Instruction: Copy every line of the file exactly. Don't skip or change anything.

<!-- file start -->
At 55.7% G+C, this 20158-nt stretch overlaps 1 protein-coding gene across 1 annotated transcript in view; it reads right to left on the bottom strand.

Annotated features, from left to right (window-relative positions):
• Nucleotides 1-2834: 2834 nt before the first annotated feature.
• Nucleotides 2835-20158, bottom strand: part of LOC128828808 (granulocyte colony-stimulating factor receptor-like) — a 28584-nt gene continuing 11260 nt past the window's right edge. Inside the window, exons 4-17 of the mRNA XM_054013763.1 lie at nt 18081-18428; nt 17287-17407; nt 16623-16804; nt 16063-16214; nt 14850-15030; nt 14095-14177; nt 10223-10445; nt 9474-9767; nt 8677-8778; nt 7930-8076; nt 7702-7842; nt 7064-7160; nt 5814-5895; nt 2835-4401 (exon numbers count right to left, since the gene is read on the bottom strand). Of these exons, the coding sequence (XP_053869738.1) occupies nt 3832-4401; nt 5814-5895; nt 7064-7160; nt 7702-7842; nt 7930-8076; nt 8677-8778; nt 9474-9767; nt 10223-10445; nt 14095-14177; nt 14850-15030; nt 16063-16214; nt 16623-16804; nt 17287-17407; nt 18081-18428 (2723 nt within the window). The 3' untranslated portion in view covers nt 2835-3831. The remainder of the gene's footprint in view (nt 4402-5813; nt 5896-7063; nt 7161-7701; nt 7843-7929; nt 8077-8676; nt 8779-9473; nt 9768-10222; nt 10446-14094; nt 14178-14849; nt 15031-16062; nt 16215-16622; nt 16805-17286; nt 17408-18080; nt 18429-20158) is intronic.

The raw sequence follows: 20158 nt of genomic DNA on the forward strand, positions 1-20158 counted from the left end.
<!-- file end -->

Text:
At 55.7% G+C, this 20158-nt stretch overlaps 1 protein-coding gene across 1 annotated transcript in view; it reads right to left on the bottom strand.

Annotated features, from left to right (window-relative positions):
• Nucleotides 1-2834: 2834 nt before the first annotated feature.
• Nucleotides 2835-20158, bottom strand: part of LOC128828808 (granulocyte colony-stimulating factor receptor-like) — a 28584-nt gene continuing 11260 nt past the window's right edge. Inside the window, exons 4-17 of the mRNA XM_054013763.1 lie at nt 18081-18428; nt 17287-17407; nt 16623-16804; nt 16063-16214; nt 14850-15030; nt 14095-14177; nt 10223-10445; nt 9474-9767; nt 8677-8778; nt 7930-8076; nt 7702-7842; nt 7064-7160; nt 5814-5895; nt 2835-4401 (exon numbers count right to left, since the gene is read on the bottom strand). Of these exons, the coding sequence (XP_053869738.1) occupies nt 3832-4401; nt 5814-5895; nt 7064-7160; nt 7702-7842; nt 7930-8076; nt 8677-8778; nt 9474-9767; nt 10223-10445; nt 14095-14177; nt 14850-15030; nt 16063-16214; nt 16623-16804; nt 17287-17407; nt 18081-18428 (2723 nt within the window). The 3' untranslated portion in view covers nt 2835-3831. The remainder of the gene's footprint in view (nt 4402-5813; nt 5896-7063; nt 7161-7701; nt 7843-7929; nt 8077-8676; nt 8779-9473; nt 9768-10222; nt 10446-14094; nt 14178-14849; nt 15031-16062; nt 16215-16622; nt 16805-17286; nt 17408-18080; nt 18429-20158) is intronic.

The raw sequence follows: 20158 nt of genomic DNA on the forward strand, positions 1-20158 counted from the left end.